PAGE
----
Since that day, thousands more swans have been fitted with coded bands or radio transmitters. The swans are tracked along their 4,000-mile migration route by specially equipped airplanes and even by satellites. Today, traditional flight paths and stopovers have been mapped. (One of the biggest stopovers in the United States is the Devil's Lake Wildlife Refuge in North Dakota. Some 30,000 to 60,000 migrating swans stop off there about the second week in October.)
Migration routes are not precise. Sometimes storms blow a flock off course. In October 1971, police in Pittsburgh were alarmed by a loud, unfamiliar baying. It sounded like a riot! But it wasn't. Heavy clouds had forced a flock of 1,000 swans to land on the Allegheny River. The racket was just swans being swans.
Tundra swans usually fly several hundred miles a day on their migration flights. They fly about 18 to 30 miles per hour, though with a tailwind flocks have been clocked at 50 to 60 m.p.h.
They fly high, too: 6,000 to 8,000 feet. (Mallard ducks, though, have been spotted at 20,000 feet, and the migratory champion is the bar-headed goose, seen flying at 29,000 feet over the Himalayas.)
Like other migrating birds, swans fly in a slanted line or a "V" formation. The leader of the formation has the hardest job. He or she pushes through the air first. This makes flying easier for the birds following it. The birds take turns leading the flock. As one bird tires and drops back, another moves up to take its place.
With high-powered telescopes, scientists can identify a banded bird even if it's among thousands of others. Remember William Sladen, who found Hope in the Arctic? One of his early air chases in a plane includes this report: "One hour after the radio signal [from the birds], we were in the air and right over them. The swans and tracking plane played hopscotch over Ohio. The birds landed before dawn after flying nonstop for more than eight hours. The plane, only an imitation bird, had to land for refueling - a humbling thought!"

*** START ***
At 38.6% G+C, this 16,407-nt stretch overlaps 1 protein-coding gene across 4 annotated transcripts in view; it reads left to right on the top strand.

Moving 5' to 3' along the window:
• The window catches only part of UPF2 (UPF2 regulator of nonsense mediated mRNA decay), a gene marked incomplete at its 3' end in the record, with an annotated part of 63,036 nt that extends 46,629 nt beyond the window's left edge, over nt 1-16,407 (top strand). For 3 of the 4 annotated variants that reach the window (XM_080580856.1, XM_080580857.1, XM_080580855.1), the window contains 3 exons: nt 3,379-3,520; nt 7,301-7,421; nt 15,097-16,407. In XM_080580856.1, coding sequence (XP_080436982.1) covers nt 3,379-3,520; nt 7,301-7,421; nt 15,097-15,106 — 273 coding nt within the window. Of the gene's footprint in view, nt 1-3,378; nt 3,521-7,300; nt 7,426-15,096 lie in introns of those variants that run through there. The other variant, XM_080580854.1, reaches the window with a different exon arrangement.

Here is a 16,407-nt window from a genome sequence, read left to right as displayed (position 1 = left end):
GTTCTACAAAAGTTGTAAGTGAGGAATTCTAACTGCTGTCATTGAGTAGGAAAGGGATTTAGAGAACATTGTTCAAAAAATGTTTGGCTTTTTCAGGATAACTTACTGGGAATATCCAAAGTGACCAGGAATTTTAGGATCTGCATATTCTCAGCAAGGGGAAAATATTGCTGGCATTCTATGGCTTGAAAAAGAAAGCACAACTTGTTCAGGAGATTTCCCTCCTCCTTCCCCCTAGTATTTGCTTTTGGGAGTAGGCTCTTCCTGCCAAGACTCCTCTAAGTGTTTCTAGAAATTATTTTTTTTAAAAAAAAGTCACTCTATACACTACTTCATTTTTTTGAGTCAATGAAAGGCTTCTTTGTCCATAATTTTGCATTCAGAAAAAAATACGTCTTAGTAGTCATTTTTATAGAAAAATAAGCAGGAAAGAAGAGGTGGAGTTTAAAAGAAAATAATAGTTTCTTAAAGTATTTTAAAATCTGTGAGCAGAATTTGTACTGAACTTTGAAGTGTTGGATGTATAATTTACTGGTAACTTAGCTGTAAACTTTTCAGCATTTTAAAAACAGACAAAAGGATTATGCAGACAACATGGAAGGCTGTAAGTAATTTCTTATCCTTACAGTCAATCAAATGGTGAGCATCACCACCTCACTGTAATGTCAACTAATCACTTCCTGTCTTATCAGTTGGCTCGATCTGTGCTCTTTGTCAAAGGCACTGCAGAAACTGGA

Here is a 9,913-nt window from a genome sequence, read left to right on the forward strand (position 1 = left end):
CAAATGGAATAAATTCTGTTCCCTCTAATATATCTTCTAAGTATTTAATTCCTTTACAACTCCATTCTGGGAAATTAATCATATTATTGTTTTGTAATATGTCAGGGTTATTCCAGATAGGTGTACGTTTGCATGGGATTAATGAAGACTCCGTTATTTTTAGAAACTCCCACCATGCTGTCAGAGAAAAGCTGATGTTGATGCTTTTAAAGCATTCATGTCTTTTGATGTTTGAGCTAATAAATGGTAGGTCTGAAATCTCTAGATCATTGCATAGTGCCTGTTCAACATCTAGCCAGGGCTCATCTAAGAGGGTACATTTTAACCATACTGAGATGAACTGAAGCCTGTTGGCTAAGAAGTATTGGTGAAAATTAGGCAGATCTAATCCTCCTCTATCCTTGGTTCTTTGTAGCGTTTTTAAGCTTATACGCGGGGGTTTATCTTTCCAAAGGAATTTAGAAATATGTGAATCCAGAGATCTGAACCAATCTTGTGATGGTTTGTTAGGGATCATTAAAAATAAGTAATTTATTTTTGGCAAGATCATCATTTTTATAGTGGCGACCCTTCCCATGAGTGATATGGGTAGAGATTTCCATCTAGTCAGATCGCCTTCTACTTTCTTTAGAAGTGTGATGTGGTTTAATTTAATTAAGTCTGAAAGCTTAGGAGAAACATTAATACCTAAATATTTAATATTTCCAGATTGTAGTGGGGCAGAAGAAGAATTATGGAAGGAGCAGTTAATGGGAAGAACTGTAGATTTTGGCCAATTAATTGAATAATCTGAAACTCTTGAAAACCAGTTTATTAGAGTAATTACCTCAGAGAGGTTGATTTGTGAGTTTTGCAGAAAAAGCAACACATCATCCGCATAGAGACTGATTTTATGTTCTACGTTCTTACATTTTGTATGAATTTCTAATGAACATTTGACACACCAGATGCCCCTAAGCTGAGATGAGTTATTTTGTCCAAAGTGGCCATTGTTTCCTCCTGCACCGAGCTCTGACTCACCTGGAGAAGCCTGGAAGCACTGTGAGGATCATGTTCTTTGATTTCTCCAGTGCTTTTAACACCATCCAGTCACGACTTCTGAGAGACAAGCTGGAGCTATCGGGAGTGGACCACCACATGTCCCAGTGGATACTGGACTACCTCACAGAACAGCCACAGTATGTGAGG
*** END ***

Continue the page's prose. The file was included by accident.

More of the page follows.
Poised for more discoveries
About 520 of the 650 bird species that nest in the United States (remember: tundra swans do not) fly south for the winter. They head south to avoid bad weather and find food. Some birds, like the tundra swan, migrate to the far north in the spring to nest. The 24-hour summer days near the Arctic Circle create an abundant source of food. The remoteness of the region also lends protection to their young. Safety and abundant food attract other birds and animals. Caribou also migrate north to bear their young.
By late September, the waterways up north begin to freeze over, and the swans and their offspring head south to milder climes.
Bird-banding solved the mystery of "Where do the swans go?" Today, researchers are poised to make more discoveries. Some 10 million North American birds now carry a metal leg band (in one of 14 sizes), neck tube, flag, or lightweight radio transmitter. Each one is numbered, and each number is entered in a master computer in Patuxent, Md.